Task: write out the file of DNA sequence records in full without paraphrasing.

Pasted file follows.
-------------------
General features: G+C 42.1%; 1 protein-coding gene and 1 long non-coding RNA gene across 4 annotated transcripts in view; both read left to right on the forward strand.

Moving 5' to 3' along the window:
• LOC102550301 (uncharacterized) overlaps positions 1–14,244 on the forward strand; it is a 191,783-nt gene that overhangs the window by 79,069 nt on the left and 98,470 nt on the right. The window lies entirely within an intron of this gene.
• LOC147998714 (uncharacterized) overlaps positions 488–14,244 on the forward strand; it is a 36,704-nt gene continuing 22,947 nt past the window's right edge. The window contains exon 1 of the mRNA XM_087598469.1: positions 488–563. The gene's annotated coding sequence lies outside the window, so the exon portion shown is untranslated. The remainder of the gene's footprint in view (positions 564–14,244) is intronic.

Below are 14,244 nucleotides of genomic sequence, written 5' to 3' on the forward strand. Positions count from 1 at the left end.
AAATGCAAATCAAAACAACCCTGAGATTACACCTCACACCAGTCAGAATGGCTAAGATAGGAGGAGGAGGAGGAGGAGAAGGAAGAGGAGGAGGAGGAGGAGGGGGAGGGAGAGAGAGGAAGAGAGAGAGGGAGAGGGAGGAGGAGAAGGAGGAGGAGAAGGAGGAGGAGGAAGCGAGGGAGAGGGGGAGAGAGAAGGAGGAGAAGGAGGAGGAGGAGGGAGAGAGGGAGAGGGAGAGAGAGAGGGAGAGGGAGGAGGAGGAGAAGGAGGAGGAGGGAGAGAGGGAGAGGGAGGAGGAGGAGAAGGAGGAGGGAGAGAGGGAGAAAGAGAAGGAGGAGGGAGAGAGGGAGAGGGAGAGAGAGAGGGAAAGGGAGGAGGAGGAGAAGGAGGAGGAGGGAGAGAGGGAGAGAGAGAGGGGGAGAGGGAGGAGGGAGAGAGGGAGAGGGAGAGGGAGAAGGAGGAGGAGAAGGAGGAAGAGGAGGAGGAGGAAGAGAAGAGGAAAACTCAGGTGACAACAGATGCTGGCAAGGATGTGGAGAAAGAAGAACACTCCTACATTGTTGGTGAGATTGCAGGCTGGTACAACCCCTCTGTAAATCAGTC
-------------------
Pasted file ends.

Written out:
General features: G+C 42.1%; 1 protein-coding gene and 1 long non-coding RNA gene across 4 annotated transcripts in view; both read left to right on the forward strand.

Moving 5' to 3' along the window:
• LOC102550301 (uncharacterized) overlaps positions 1–14,244 on the forward strand; it is a 191,783-nt gene that overhangs the window by 79,069 nt on the left and 98,470 nt on the right. The window lies entirely within an intron of this gene.
• LOC147998714 (uncharacterized) overlaps positions 488–14,244 on the forward strand; it is a 36,704-nt gene continuing 22,947 nt past the window's right edge. The window contains exon 1 of the mRNA XM_087598469.1: positions 488–563. The gene's annotated coding sequence lies outside the window, so the exon portion shown is untranslated. The remainder of the gene's footprint in view (positions 564–14,244) is intronic.

Below are 14,244 nucleotides of genomic sequence, written 5' to 3' on the forward strand. Positions count from 1 at the left end.
AAATGCAAATCAAAACAACCCTGAGATTACACCTCACACCAGTCAGAATGGCTAAGATAGGAGGAGGAGGAGGAGGAGAAGGAAGAGGAGGAGGAGGAGGAGGGGGAGGGAGAGAGAGGAAGAGAGAGAGGGAGAGGGAGGAGGAGAAGGAGGAGGAGAAGGAGGAGGAGGAAGCGAGGGAGAGGGGGAGAGAGAAGGAGGAGAAGGAGGAGGAGGAGGGAGAGAGGGAGAGGGAGAGAGAGAGGGAGAGGGAGGAGGAGGAGAAGGAGGAGGAGGGAGAGAGGGAGAGGGAGGAGGAGGAGAAGGAGGAGGGAGAGAGGGAGAAAGAGAAGGAGGAGGGAGAGAGGGAGAGGGAGAGAGAGAGGGAAAGGGAGGAGGAGGAGAAGGAGGAGGAGGGAGAGAGGGAGAGAGAGAGGGGGAGAGGGAGGAGGGAGAGAGGGAGAGGGAGAGGGAGAAGGAGGAGGAGAAGGAGGAAGAGGAGGAGGAGGAAGAGAAGAGGAAAACTCAGGTGACAACAGATGCTGGCAAGGATGTGGAGAAAGAAGAACACTCCTACATTGTTGGTGAGATTGCAGGCTGGTACAACCCCTCTGTAAATCAGTC